Buses and other traffic have also not been restricted. School trips to Italy in the canton of Vaud have however been postponed. 

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For members


Reader question: Can I put my Swiss health insurance on hold if I’m abroad?

Given how expensive health insurance premiums are in Switzerland, you may be tempted to suspend your policy while you are abroad. Is this possible?

Reader question: Can I put my Swiss health insurance on hold if I'm abroad?

Unlike the obligatory car insurance, which you can suspend temporarily by depositing your registration plates at the local motor vehicles office, rules pertaining to health insurance are much stricter.

As the Federal Office of Public Health explains it, “If you leave the country for a certain period to travel or study but do not take up residence abroad, you are still required to have [health] insurance in Switzerland”.

In other words, as long as you are a registered resident of Switzerland, regardless of your nationality or passport, you must keep your compulsory Swiss health insurance and pay your premiums. While you do this, you also remain covered against most medical emergencies while you travel.

However, rules are less stringent for supplemental health plans which can, in some cases, be put on hold, depending on the insurance provider, according to Switzerland’s Moneyland consumer website.

The only exception allowed for suspending the health insurance coverage is during a military or civil protection service which lasts more than 60 consecutive days.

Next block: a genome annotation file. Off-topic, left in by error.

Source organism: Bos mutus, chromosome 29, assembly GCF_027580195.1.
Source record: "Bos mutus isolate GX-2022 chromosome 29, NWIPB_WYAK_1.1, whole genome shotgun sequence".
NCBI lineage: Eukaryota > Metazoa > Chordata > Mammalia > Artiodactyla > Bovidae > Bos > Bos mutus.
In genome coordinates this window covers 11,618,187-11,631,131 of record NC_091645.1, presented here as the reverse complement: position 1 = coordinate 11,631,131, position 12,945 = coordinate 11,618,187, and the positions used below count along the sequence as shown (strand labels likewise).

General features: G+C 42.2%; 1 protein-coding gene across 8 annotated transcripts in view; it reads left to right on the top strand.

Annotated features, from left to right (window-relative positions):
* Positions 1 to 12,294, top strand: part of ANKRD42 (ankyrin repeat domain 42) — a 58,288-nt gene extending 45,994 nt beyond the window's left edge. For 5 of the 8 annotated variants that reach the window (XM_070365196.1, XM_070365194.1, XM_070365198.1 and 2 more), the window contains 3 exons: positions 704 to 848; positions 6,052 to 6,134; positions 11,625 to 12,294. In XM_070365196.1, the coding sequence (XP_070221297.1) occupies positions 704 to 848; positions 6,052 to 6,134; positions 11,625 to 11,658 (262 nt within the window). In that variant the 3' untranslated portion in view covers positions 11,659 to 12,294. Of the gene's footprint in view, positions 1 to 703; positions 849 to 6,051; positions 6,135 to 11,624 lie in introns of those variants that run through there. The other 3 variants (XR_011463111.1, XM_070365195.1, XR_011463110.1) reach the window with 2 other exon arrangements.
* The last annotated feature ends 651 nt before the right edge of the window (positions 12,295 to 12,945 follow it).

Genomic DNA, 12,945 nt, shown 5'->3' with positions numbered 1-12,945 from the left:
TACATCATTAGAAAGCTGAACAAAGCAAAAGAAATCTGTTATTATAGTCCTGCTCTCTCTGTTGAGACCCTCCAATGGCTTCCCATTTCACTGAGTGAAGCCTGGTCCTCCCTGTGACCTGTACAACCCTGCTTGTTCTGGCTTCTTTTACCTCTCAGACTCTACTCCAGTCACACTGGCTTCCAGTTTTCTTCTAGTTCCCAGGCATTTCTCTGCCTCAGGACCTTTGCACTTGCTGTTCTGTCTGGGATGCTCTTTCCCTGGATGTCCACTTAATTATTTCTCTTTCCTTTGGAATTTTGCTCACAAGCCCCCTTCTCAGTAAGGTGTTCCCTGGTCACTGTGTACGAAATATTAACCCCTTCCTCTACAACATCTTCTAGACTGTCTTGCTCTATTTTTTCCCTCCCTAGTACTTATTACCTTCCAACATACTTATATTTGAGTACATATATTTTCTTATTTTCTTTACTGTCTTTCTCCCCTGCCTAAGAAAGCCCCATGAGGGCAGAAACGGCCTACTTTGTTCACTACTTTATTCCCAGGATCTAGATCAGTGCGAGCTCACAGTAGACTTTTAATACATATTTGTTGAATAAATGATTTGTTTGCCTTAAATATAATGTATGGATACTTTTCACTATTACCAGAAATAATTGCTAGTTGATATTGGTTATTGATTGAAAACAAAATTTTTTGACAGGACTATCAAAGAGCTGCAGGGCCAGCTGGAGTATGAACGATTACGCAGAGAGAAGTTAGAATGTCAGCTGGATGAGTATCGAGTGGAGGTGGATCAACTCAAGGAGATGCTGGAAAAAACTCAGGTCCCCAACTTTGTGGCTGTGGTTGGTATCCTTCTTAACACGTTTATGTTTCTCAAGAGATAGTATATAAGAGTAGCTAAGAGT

“During these periods, the risks of illness and accident are covered by military insurance. Your health insurance provider will refund your premiums”, according to FOPH.

Under what circumstances can you cancel your Swiss health insurance?

Swiss law says you can cancel your insurance if you are moving abroad, either permanently for for a period exceeding three months.

If you do so, only claims for treatments given while you still lived in Switzerland will be paid by your insurance; any medical bills for treatment incurred after you officially leave will be denied.

These are the procedures for cancelling your compulsory health insurance if you leave the country under conditions mentioned above

To announce your departure abroad, you must send your insurance carrier a letter including your name, customer number or AVS/AHV number.

You must also include a certificate from your place of residence in Switzerland confirming that you have de-registered from your current address, as well as the date of your departure.

Note, however, that if your new destination is another Swiss community / canton, rather than a foreign country, your insurance can only be cancelled from the following calendar year and only if you present proof of having taken up a new policy with another company.

READ MORE: EXPLAINED: How to register your address in Switzerland

You can find out more information about this process here

If you suspend your health insurance for less than six years, you can reactivate it at a later date with the same company when you return to Switzerland.

READ MORE : What you should know about your Swiss health insurance before you go abroad